Calling it “decaying and rotten,” President Trump announced he is withdrawing the U.S. from the Iran nuclear deal and will be imposing more sanctions on the Middle Eastern nation.
Trump signed a presidential memorandum on May 8 withdrawing the U.S. from the controversial agreement signed by his predecessor in 2015. He said he will be re-instituting the highest level of sanctions and warned other countries against helping the Iranian government.
Trump said the U.S. would “not be held hostage to nuclear blackmail” and will not allow “a regime that chants ‘death to America'” to get nuclear weapons.
Vice President Mike Pence told congressional leaders ahead of Trump’s announcement that the administration planned to withdraw from the deal.
The nuclear deal with Iran has long been a point of contention, especially among Republicans who opposed it.
The administration extended waivers on Iran’s nuclear sanctions earlier this year, keeping alive the landmark deal for an additional few months.
What is the Iran nuclear deal?
The Iran nuclear deal framework – officially the “Joint Comprehensive Plan of Action” – was a historic agreement reached by Iran and several world powers, including the U.S., in 2015, under Barack Obama’s presidency.
In part, the deal was made to reduce Iran’s ability to produce two components used in making nuclear weapons: plutonium and uranium. In return, crippling economic sanctions on Iran were to be abated.
“Every pathway to a nuclear weapon is cut off,” Obama said at the time. “This deal is not built on trust. It is built on verification.”
A point of contention for many opponents is the deal’s so-called “sunset clause” which would ease some of the restrictions on Iran’s nuclear program over time.
The deal was reached after two years of negotiations.
Certification that Iran is complying with the deal must be sent to Congress every 90 days. The first under the Trump administration noted that Tehran was in compliance.
In October 2017, Trump decertified the nuclear deal under U.S. law, saying the sanctions relief was disproportionate to Iran’s nuclear concessions. He contended the arrangement was contrary to America’s national security interests.
What has Trump said about it?
During the presidential campaign, Trump accused Obama and former Secretary of State Hillary Clinton, then his opponent, for making Iran a “world power” under the nuclear deal, which he called “the highest level of incompetence.”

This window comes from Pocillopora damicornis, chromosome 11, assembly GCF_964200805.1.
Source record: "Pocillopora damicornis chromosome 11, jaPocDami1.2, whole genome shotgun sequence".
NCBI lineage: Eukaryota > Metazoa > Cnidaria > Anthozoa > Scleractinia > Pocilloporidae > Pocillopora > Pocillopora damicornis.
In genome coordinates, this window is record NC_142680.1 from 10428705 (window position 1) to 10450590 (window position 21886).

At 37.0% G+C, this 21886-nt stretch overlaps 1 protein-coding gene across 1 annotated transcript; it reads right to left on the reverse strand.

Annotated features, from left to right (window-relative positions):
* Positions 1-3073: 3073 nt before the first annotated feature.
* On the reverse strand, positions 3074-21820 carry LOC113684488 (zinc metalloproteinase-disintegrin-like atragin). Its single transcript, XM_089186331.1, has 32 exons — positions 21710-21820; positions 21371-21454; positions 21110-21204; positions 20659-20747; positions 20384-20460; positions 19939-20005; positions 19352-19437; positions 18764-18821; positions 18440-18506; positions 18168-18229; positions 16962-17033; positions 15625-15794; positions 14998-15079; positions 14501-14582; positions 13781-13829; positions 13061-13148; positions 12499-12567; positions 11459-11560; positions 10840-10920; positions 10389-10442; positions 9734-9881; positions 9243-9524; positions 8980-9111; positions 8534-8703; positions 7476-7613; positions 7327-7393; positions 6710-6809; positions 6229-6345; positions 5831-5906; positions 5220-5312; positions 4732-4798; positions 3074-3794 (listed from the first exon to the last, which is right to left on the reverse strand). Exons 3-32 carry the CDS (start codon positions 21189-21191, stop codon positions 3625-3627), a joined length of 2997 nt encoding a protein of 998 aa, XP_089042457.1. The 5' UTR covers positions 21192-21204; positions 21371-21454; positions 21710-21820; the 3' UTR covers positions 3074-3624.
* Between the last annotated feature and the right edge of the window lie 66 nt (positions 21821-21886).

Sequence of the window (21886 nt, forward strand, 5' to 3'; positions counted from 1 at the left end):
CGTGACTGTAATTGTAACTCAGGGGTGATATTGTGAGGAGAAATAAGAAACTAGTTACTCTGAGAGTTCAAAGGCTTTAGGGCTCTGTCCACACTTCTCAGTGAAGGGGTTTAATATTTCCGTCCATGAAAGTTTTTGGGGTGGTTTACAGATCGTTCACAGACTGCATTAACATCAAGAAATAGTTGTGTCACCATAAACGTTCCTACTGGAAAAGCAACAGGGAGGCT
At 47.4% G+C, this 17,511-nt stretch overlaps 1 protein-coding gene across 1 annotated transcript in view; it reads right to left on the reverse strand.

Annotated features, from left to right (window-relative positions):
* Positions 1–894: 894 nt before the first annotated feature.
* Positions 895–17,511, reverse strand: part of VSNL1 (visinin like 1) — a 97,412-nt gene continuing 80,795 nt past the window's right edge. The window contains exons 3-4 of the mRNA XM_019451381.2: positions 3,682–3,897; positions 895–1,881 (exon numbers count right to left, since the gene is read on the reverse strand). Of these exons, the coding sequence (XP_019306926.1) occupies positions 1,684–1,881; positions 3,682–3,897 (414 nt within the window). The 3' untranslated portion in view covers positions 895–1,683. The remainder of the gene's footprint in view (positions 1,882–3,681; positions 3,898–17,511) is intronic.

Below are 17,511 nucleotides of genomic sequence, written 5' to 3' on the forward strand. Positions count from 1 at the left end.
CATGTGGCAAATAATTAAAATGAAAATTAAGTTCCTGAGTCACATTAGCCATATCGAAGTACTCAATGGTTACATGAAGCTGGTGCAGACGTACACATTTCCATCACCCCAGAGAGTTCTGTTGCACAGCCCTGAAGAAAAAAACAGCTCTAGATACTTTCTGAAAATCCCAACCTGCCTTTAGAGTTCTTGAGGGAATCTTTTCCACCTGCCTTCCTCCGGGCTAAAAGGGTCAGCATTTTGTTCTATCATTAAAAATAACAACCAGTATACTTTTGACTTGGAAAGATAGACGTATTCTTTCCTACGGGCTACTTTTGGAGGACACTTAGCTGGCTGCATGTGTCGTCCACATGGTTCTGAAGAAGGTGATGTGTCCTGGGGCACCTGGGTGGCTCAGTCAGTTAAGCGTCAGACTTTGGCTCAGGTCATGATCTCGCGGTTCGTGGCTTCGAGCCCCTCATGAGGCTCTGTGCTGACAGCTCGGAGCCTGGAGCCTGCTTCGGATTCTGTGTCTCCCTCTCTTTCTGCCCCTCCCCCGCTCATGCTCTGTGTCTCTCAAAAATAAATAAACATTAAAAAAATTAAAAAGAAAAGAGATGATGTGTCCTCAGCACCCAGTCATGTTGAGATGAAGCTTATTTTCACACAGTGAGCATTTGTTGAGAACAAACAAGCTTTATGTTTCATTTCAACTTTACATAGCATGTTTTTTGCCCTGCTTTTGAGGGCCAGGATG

“If you take a look at Iran from four, five years ago, they were dying,” Trump said during an event in September 2016. “They had sanctions, they were being choked to death and they were dying. They weren’t even going to be much of a threat.”
On Twitter, Trump has referred to the agreement as “a direct national security threat,” a “catastrophe that must be stopped,” the “dumbest & most dangerous misjudgments ever entered into in history of our country” and “the best deal of any kind in history” for Iran.
Iranian President Hassan Rouhani has warned the U.S. would pay a “high cost” if it backs out of the agreement.
What have others said about the deal ahead of the deadline?
While Russia, China and many European nations, such as France and Germany, have said they remain committed to the deal, Israeli Prime Minister Benjamin Netanyahu called for Trump to abandon the agreement earlier this month.
“I said it from the start — it has to be either fully fixed or fully nixed,” he said. “But if you do nothing to this deal, if you keep it as is, you will end up with Iran with a nuclear arsenal in a very short time.”
He also revealed new “dramatic” intelligence which he claimed shows Iran is “brazenly lying” about its nuclear program and shows the country is not complying with its end of the deal.
Defense Secretary Jim Mattis said in April the Trump administration was still deciding whether the deal can be improved enough to persuade the president that it should be kept.
He described the agreement as “imperfect” during a Senate hearing and said “there are obviously aspects of the agreement that can be improved upon.”